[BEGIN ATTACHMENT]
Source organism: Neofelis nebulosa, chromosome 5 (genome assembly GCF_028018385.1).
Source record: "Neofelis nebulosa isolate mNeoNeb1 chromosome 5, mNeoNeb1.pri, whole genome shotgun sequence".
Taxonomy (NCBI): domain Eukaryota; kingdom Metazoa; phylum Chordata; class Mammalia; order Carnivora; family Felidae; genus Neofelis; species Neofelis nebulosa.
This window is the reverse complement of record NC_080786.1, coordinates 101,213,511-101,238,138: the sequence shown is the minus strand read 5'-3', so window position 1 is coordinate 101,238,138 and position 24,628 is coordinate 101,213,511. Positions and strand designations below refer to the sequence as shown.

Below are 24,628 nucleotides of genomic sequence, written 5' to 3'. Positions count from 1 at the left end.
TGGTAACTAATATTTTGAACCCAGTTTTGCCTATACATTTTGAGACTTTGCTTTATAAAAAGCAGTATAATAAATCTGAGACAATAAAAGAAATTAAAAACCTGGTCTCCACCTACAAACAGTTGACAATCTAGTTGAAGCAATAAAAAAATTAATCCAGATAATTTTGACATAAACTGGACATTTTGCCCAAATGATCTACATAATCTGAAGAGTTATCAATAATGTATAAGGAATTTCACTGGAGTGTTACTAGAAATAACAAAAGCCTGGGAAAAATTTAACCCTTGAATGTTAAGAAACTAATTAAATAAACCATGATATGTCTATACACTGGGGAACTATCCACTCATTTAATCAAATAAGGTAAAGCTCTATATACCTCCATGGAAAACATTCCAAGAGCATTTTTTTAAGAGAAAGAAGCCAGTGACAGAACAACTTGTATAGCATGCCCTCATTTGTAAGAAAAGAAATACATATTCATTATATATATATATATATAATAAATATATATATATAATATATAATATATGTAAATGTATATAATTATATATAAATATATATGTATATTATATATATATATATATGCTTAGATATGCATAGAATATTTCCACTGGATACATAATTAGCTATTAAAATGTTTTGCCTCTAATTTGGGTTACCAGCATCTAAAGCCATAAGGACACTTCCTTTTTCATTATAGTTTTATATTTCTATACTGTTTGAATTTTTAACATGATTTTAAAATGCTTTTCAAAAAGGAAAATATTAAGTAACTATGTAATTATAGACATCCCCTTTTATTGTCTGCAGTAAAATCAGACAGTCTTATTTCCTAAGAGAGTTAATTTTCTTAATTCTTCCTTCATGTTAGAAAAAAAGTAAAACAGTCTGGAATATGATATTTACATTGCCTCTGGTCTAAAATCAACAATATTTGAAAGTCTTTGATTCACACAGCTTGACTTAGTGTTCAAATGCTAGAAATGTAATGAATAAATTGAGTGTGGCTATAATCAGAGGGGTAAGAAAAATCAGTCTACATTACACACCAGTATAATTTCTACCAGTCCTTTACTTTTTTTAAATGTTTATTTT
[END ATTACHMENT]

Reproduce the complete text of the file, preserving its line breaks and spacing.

Source organism: Neofelis nebulosa, chromosome 5 (genome assembly GCF_028018385.1).
Source record: "Neofelis nebulosa isolate mNeoNeb1 chromosome 5, mNeoNeb1.pri, whole genome shotgun sequence".
Taxonomy (NCBI): domain Eukaryota; kingdom Metazoa; phylum Chordata; class Mammalia; order Carnivora; family Felidae; genus Neofelis; species Neofelis nebulosa.
This window is the reverse complement of record NC_080786.1, coordinates 101,213,511-101,238,138: the sequence shown is the minus strand read 5'-3', so window position 1 is coordinate 101,238,138 and position 24,628 is coordinate 101,213,511. Positions and strand designations below refer to the sequence as shown.

Below are 24,628 nucleotides of genomic sequence, written 5' to 3'. Positions count from 1 at the left end.
TGGTAACTAATATTTTGAACCCAGTTTTGCCTATACATTTTGAGACTTTGCTTTATAAAAAGCAGTATAATAAATCTGAGACAATAAAAGAAATTAAAAACCTGGTCTCCACCTACAAACAGTTGACAATCTAGTTGAAGCAATAAAAAAATTAATCCAGATAATTTTGACATAAACTGGACATTTTGCCCAAATGATCTACATAATCTGAAGAGTTATCAATAATGTATAAGGAATTTCACTGGAGTGTTACTAGAAATAACAAAAGCCTGGGAAAAATTTAACCCTTGAATGTTAAGAAACTAATTAAATAAACCATGATATGTCTATACACTGGGGAACTATCCACTCATTTAATCAAATAAGGTAAAGCTCTATATACCTCCATGGAAAACATTCCAAGAGCATTTTTTTAAGAGAAAGAAGCCAGTGACAGAACAACTTGTATAGCATGCCCTCATTTGTAAGAAAAGAAATACATATTCATTATATATATATATATATAATAAATATATATATATAATATATAATATATGTAAATGTATATAATTATATATAAATATATATGTATATTATATATATATATATATGCTTAGATATGCATAGAATATTTCCACTGGATACATAATTAGCTATTAAAATGTTTTGCCTCTAATTTGGGTTACCAGCATCTAAAGCCATAAGGACACTTCCTTTTTCATTATAGTTTTATATTTCTATACTGTTTGAATTTTTAACATGATTTTAAAATGCTTTTCAAAAAGGAAAATATTAAGTAACTATGTAATTATAGACATCCCCTTTTATTGTCTGCAGTAAAATCAGACAGTCTTATTTCCTAAGAGAGTTAATTTTCTTAATTCTTCCTTCATGTTAGAAAAAAAGTAAAACAGTCTGGAATATGATATTTACATTGCCTCTGGTCTAAAATCAACAATATTTGAAAGTCTTTGATTCACACAGCTTGACTTAGTGTTCAAATGCTAGAAATGTAATGAATAAATTGAGTGTGGCTATAATCAGAGGGGTAAGAAAAATCAGTCTACATTACACACCAGTATAATTTCTACCAGTCCTTTACTTTTTTTAAATGTTTATTTT